I am going to start this post with a disclaimer. :)
** The methods shown in the photos below are preformed by a Professional Groomer. DO NOT attempt to preform these actions at home. Take a matted dog the a Professional Groomer to have the mats safely removed.
This very sweet, little, 18 month old Morkie came in to me yesterday.
This was her second grooming.
Her owners had been attempting to groom her at home.
They had already cut some of the mats out of her legs.
She also had some matting in her ears, tail and a little on her body.
The problem was going to be safely removing the hard, tight mats that were wrapped around the lower part of each leg.
What Would You Do?
Those of you that follow my blog most likely are sure that I put this dog right in the tub.
Well, I will admit that I was torn.
I wanted to get these hard, tight mats off of this sweet little thing as soon as possible, but I wanted to do it safely, and I did not want to have to fight a blade through the mat if I could help it.
So, I put her on my table and accessed the situation.
I could see places where her skin was already red and sore from the mats and from where the owners had already removed mats.
I was also concerned with how this little one was going to react to having blades run down her legs.
There is a big difference when running a blade down a leg that has no matting, and fighting a blade through the tight matting on the leg.
It did not help either that this dog had very fragile, thin, boney legs.
What did I do?
You were right....I decided to bathe her first.
For those of you that are yelling at your computer screens right now.
I know that there are a lot of groomers out there that believe all matting should be removed before the bath, especially tight, dirty mats like these.
I did give it a thought...really I did.
In the end I felt that bathing her first was the best thing.
Here are my reasons why:
1~ the mats were so dirty, that I knew my blades would heat up fast and dull quickly trying the fight their way through.
2~ there was no air space between the matting and the skin, meaning that I would have to use a #10 or #15 to fight through the mats, leaving more of a chance of clipper irritation.
3~ I was sure that as I washed the mats, I could move them away from the skin, at least a little bit. Just enough to safely get a blade under the matting.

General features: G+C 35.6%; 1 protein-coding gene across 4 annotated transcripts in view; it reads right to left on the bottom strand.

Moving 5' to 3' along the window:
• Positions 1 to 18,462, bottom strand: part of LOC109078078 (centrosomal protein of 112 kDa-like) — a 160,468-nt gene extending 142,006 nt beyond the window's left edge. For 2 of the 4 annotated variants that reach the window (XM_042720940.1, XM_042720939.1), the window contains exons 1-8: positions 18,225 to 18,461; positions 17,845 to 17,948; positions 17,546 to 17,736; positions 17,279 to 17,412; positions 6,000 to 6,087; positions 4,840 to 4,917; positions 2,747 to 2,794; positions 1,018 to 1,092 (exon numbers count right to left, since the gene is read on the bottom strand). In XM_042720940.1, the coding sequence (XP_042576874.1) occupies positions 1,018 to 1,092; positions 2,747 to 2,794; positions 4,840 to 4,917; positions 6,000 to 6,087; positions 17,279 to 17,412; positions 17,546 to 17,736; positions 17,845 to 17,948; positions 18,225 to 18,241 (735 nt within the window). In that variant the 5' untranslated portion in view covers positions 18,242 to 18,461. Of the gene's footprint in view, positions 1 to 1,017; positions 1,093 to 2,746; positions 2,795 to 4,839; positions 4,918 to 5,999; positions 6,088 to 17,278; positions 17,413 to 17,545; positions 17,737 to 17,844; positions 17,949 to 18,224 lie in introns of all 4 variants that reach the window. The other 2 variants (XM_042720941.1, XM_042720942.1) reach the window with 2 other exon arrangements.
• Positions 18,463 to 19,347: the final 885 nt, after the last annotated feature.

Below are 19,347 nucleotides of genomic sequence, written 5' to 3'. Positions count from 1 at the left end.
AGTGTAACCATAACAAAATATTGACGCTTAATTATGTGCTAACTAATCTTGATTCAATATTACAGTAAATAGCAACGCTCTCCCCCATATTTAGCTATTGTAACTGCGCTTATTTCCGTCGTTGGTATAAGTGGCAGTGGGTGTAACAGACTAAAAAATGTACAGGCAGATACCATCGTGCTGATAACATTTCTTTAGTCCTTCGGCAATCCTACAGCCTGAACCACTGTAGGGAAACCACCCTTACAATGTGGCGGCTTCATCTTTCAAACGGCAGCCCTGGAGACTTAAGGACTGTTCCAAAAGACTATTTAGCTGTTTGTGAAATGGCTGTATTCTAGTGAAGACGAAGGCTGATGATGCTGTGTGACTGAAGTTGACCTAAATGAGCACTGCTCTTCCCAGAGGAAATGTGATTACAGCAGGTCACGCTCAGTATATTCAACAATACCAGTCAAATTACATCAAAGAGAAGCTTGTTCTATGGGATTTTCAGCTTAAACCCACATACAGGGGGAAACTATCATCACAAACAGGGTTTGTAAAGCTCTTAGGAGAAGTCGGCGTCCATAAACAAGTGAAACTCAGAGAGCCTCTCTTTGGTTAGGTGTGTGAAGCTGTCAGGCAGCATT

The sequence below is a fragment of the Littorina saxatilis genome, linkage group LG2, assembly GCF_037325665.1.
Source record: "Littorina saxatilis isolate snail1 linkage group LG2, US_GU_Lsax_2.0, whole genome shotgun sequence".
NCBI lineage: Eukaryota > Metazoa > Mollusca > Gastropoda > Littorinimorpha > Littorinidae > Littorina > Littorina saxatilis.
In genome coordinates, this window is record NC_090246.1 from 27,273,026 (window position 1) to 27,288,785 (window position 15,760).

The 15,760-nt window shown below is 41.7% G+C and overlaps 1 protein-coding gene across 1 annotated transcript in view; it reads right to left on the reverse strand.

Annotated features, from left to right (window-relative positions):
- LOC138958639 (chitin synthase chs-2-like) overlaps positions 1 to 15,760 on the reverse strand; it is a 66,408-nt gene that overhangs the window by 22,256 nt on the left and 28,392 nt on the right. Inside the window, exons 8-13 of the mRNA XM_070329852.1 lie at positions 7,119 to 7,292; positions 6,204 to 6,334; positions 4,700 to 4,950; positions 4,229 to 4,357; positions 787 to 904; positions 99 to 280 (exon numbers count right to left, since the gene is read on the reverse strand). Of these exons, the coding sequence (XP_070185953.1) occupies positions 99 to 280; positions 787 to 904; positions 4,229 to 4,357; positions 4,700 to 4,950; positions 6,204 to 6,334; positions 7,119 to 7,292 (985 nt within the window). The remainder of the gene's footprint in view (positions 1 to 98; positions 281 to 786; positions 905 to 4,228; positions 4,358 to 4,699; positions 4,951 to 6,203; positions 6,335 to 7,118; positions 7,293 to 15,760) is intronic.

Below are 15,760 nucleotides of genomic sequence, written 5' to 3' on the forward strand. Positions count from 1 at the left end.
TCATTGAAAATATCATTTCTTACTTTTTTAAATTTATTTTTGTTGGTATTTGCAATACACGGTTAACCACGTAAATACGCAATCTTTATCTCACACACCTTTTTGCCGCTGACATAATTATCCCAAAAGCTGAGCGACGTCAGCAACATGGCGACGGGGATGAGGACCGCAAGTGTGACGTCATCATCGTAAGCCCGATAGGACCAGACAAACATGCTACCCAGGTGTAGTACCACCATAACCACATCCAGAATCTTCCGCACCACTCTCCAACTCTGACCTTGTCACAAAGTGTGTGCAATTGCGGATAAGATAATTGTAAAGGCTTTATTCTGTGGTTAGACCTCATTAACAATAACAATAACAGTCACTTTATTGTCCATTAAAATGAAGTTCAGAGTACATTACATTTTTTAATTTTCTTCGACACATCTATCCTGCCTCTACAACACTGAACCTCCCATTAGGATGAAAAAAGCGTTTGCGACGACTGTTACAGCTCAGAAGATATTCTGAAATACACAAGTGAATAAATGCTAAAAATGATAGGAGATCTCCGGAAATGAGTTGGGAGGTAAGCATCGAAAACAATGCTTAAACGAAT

Lastly, I followed my instincts.
She was not only matted and dirty, but her hair was very greasy also.
The first shampoo that I used on her was Joy®.
I used it to cut through the dirt and grease.
I picked up each leg and really worked the soap into the matting and gently worked the mats away from the skin.
The mats didn't loosen up much, but they loosened up enough, that I was sure that I could get a #7F safely between the mat and skin..
Once I had the mats loosened into several large lumps of mats on each leg, I cut off some of the big, heavy hunks.
*Notice in the picture that my fingers are between the mat and the dogs leg.
I want there to be NO chance of cutting more than just matting.
My fingers will get cut before the dog.
One of the mats on a back leg was pulling the skin on the shin, because the matting on the shin was attached to the matting on the foot.
This was causing the dog pain every time she took a step.
Now she could move that leg without the skin being pulled.
She was so absolutely sweet, and still for her entire bath.
After rinsing the Joy® off, and squeezing the dirty water and soap out of the mats, I bathed her in a clarifying shampoo and rinsed that.
By now there was no longer any dirty water coming from the mats.
Her finial bath was with a soothing Medicated shampoo that I let her soak in for awhile.
I finished up her bath by making sure that the hair between the matting and her skin was rinsed really well, then I gave her a Baking Soda Rinse.
The HV dryer moved the mats a tiny bit more, but not much.